The Life and Times of Multivac
With apologies to Isaac Asimov, it's this server advancement option that is the great unknown—an option that has all but been ignored in the glee of search. What exactly are these companies doing with your keyword data? It's naive and idealistic to think that your anonymity and privacy are preserved, as they claim. Three or four searches are more than enough to identify you personally. How many people are interested in Chihuahuas, swimming, and surrealist art, and check online movie timetables for your town or city? Just you, I'm afraid.
Building "paper dolls" of people from their search activities is risky business for the people under scrutiny. In the 1980s, when databases became popular, there was an outcry against cross-referencing for the purposes of constructing such paper dolls. One crystallizing moment was that of the naked man shot to death by Special Forces when answering the doorbell of his apartment in Berlin. Authorities had put together building services records from multiple sources and concluded that his apartment must house a Cold War terrorist cell. Tension was so high when the door was opened—due to a paper doll expectation—that he was shot even though he held no weapon and had nowhere to conceal one. He merely maintained the apartment as a place to meet his lover, and so the paper doll interpretation was entirely wrong.
Subsequent restrictions on database cross-referencing seem to have almost vanished. My city council had no trouble acquiring my address from the local motor registration board when I forgot to re-fill a parking meter. I must be a parking meter terrorist. Obviously, connecting bits of data from here and there is a highly political matter: Sometimes there's a persuasive argument for it, and sometimes there isn't.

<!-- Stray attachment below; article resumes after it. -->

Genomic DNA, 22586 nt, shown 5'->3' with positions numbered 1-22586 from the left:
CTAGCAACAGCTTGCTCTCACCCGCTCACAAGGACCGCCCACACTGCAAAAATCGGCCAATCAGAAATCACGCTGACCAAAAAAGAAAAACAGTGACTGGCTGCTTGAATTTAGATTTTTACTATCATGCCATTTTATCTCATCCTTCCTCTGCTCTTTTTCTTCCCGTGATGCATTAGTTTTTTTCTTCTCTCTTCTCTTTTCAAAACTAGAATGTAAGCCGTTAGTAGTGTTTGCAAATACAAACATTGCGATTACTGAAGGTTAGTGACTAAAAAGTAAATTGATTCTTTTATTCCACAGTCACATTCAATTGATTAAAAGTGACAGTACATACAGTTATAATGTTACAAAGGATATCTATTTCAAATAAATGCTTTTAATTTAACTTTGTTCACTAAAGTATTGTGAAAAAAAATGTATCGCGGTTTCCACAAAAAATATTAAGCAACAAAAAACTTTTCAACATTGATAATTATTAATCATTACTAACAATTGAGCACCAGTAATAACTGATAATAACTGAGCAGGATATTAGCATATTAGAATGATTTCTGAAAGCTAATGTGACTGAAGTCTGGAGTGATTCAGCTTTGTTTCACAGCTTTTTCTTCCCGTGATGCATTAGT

A search engine company is unlikely to break down someone's door, but search is clearly an important piece of social infrastructure and easily politicized. It's infrastructure that informs average people, gives voice to minorities, and acts as a democratizing force—if left in its raw form. Like the courts or the government, it's subject to corruption. As it stands, none of us have any idea what search companies do with the data that they collect. We have no idea how they order the results that they display for us, and certainly no one is saying what information search companies should be allowed to push to their users. A few advertising codes apply, but nothing beyond that.